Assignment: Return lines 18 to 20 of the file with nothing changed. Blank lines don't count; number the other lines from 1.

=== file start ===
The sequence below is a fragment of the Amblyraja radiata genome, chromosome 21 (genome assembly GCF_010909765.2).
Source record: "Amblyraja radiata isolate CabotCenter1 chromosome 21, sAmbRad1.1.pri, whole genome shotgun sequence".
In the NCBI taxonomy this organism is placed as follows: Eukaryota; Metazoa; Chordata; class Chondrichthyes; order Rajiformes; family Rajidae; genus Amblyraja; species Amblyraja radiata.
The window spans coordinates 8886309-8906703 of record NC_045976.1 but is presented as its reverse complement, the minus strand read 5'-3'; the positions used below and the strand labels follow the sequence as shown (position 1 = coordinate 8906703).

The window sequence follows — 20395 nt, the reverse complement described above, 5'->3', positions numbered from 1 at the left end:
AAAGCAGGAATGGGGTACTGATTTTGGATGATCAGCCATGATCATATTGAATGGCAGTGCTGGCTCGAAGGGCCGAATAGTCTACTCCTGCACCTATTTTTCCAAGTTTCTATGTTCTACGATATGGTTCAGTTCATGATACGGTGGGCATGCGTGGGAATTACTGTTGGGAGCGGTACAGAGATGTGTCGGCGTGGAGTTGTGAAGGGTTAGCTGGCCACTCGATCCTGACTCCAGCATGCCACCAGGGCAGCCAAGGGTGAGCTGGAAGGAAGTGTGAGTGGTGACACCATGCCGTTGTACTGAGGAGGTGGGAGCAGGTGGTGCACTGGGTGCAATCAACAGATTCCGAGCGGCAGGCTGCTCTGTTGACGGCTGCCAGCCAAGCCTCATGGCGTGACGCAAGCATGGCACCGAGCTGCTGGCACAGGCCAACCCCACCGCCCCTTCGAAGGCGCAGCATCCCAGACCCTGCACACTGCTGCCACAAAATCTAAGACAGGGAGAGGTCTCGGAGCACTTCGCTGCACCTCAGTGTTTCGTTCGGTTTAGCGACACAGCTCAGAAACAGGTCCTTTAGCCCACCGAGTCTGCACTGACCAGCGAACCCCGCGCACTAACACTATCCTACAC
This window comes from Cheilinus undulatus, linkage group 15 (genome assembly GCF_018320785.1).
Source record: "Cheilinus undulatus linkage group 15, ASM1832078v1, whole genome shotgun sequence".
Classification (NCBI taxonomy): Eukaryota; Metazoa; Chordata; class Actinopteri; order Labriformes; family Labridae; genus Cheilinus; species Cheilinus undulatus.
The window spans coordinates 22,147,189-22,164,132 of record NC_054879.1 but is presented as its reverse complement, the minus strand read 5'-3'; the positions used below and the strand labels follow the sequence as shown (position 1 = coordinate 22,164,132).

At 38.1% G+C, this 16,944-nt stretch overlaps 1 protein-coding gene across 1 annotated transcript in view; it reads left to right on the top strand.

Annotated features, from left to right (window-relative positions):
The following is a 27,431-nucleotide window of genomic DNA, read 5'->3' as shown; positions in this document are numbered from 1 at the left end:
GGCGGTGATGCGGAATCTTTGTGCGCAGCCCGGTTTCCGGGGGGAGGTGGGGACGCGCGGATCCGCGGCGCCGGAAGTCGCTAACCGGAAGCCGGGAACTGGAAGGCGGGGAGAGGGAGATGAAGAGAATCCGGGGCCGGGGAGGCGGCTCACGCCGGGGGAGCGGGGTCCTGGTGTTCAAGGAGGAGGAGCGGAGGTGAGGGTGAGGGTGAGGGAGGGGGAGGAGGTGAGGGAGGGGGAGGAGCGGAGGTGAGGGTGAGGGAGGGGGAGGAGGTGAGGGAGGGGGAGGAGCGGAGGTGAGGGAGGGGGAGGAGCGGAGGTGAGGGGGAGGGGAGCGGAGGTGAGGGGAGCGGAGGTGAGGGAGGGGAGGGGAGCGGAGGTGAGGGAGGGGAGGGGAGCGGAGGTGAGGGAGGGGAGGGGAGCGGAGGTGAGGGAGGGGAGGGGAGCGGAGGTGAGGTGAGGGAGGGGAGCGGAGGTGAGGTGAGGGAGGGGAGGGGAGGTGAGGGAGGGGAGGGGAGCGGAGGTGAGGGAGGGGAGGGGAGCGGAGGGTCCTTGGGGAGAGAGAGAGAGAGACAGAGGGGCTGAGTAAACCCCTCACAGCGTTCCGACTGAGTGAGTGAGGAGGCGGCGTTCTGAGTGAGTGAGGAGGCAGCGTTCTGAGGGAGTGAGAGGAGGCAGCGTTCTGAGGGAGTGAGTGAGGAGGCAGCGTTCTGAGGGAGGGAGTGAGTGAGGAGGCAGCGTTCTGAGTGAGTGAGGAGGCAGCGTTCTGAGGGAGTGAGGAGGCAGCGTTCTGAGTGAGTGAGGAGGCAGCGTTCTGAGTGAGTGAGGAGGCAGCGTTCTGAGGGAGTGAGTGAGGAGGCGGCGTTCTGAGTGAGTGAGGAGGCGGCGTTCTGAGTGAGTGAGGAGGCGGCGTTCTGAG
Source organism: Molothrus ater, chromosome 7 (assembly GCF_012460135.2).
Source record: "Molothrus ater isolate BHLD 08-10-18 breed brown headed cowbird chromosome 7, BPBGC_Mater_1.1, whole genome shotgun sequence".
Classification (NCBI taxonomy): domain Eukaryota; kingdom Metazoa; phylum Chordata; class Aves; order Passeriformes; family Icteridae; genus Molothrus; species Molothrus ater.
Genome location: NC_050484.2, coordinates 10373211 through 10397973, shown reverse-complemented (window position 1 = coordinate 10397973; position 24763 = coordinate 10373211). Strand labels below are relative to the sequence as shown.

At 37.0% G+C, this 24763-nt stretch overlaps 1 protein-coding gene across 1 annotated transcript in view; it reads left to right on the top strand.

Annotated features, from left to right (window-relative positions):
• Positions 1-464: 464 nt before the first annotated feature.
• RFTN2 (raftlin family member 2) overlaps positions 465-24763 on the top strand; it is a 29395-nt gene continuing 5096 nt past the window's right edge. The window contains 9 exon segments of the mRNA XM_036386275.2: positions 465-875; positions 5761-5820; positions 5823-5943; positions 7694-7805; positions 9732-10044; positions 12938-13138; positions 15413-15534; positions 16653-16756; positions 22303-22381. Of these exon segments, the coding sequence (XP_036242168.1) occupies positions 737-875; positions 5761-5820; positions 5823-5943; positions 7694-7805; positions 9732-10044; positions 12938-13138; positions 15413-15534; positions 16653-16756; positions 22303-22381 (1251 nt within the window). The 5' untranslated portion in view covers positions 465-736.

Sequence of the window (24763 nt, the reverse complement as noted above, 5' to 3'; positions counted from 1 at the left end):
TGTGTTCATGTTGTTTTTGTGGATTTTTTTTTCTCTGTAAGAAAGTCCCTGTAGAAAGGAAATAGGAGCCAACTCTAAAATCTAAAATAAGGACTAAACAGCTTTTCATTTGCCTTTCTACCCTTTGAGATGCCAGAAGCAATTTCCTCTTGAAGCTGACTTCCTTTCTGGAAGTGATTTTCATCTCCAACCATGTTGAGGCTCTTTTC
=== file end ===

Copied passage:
Genome location: NC_050484.2, coordinates 10373211 through 10397973, shown reverse-complemented (window position 1 = coordinate 10397973; position 24763 = coordinate 10373211). Strand labels below are relative to the sequence as shown.

At 37.0% G+C, this 24763-nt stretch overlaps 1 protein-coding gene across 1 annotated transcript in view; it reads left to right on the top strand.

Annotated features, from left to right (window-relative positions):